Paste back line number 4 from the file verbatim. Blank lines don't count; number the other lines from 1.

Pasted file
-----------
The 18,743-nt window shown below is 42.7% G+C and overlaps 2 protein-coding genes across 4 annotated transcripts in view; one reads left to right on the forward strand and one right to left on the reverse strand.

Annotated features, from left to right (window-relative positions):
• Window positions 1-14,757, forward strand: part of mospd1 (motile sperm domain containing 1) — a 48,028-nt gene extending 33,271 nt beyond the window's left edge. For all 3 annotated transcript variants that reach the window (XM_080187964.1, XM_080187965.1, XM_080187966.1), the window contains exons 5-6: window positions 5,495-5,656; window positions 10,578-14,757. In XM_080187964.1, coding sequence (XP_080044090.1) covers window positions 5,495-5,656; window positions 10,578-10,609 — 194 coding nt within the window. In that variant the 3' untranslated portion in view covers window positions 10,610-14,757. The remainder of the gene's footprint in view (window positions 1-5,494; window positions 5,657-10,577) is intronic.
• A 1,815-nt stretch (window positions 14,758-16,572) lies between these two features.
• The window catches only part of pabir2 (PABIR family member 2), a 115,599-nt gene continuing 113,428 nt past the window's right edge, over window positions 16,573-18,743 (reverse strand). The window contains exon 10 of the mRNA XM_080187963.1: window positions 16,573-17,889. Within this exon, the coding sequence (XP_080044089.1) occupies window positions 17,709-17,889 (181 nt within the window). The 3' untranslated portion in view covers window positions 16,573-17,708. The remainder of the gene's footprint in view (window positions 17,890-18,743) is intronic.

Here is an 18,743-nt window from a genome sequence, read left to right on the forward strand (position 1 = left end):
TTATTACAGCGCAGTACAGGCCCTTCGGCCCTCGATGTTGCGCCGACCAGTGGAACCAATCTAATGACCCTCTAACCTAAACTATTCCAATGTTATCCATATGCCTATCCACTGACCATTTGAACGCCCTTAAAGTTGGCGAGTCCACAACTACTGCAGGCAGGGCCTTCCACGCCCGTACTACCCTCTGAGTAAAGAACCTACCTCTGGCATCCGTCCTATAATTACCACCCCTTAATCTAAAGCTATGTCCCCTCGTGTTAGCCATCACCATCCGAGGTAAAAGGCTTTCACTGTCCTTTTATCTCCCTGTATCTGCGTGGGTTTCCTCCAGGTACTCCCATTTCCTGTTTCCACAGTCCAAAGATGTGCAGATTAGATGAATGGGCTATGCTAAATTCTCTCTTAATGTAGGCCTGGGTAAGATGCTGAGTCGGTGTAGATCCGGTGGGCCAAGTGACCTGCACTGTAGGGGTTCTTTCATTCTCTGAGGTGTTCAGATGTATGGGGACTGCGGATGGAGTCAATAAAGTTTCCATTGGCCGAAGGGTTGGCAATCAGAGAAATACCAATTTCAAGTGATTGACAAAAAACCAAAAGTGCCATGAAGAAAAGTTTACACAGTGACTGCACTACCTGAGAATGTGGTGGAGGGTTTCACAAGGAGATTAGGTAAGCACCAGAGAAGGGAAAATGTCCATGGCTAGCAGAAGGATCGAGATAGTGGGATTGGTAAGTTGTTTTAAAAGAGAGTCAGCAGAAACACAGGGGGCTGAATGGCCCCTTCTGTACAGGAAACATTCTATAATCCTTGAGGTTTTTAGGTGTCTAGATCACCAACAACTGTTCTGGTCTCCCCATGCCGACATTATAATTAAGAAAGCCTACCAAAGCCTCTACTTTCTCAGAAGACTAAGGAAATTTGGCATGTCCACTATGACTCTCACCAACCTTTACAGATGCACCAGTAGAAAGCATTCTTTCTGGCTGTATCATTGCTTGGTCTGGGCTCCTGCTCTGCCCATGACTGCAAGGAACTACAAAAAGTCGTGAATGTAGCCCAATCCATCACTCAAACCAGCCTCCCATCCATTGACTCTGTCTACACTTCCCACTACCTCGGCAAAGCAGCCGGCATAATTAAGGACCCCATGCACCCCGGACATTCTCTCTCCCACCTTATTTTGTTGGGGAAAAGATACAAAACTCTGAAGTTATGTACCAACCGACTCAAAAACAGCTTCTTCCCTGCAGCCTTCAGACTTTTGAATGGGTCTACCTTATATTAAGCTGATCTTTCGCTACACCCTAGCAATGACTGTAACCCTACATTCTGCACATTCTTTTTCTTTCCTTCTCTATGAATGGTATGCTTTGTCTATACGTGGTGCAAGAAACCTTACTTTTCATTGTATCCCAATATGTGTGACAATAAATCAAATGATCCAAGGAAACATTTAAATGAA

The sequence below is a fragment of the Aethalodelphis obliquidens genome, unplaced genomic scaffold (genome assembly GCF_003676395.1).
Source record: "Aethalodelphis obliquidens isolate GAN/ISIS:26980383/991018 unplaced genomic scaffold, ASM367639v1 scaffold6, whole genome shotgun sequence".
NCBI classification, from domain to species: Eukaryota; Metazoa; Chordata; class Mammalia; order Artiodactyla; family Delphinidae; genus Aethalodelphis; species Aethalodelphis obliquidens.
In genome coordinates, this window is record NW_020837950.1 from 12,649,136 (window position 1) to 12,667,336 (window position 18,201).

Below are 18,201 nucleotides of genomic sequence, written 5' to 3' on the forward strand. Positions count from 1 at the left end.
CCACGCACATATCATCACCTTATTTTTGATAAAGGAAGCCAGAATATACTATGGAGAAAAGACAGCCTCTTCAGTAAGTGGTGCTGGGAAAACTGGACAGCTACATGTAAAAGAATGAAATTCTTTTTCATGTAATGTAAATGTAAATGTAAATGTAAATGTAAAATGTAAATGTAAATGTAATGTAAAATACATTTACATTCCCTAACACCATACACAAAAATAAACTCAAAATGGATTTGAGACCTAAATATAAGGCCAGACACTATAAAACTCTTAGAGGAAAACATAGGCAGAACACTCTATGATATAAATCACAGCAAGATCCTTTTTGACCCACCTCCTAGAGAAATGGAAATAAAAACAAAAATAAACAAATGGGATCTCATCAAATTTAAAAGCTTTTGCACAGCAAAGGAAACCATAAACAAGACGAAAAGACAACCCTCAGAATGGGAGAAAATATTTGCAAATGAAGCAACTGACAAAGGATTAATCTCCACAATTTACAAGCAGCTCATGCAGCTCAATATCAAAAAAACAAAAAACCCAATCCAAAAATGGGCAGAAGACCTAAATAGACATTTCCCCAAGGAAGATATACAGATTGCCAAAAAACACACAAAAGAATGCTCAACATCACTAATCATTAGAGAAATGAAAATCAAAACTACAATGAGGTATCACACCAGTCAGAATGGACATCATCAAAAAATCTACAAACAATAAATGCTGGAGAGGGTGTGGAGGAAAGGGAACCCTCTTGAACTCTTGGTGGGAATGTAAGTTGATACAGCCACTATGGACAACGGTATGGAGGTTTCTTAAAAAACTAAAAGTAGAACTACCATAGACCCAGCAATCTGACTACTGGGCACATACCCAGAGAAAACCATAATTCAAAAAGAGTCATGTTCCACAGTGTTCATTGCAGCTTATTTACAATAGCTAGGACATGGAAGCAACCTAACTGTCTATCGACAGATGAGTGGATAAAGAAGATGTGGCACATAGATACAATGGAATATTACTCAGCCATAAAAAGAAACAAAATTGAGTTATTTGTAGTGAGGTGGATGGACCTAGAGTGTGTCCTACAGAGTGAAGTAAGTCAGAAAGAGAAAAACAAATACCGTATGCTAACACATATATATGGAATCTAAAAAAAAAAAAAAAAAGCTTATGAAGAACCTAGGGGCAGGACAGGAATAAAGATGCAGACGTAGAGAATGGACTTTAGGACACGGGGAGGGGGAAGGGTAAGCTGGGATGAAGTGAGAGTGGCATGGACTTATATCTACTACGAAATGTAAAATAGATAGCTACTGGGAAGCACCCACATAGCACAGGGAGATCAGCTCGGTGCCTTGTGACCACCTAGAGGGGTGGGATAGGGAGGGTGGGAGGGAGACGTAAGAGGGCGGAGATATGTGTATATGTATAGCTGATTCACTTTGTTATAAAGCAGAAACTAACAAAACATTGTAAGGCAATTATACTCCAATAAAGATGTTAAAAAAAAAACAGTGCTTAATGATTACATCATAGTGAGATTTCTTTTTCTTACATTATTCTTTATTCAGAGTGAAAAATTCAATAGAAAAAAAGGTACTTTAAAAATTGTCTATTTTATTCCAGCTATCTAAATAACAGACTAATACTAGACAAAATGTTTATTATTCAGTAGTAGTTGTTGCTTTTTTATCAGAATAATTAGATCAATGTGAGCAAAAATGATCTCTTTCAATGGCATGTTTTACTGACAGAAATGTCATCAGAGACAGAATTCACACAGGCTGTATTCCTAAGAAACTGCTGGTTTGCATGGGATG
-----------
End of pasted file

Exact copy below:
• A 1,815-nt stretch (window positions 14,758-16,572) lies between these two features.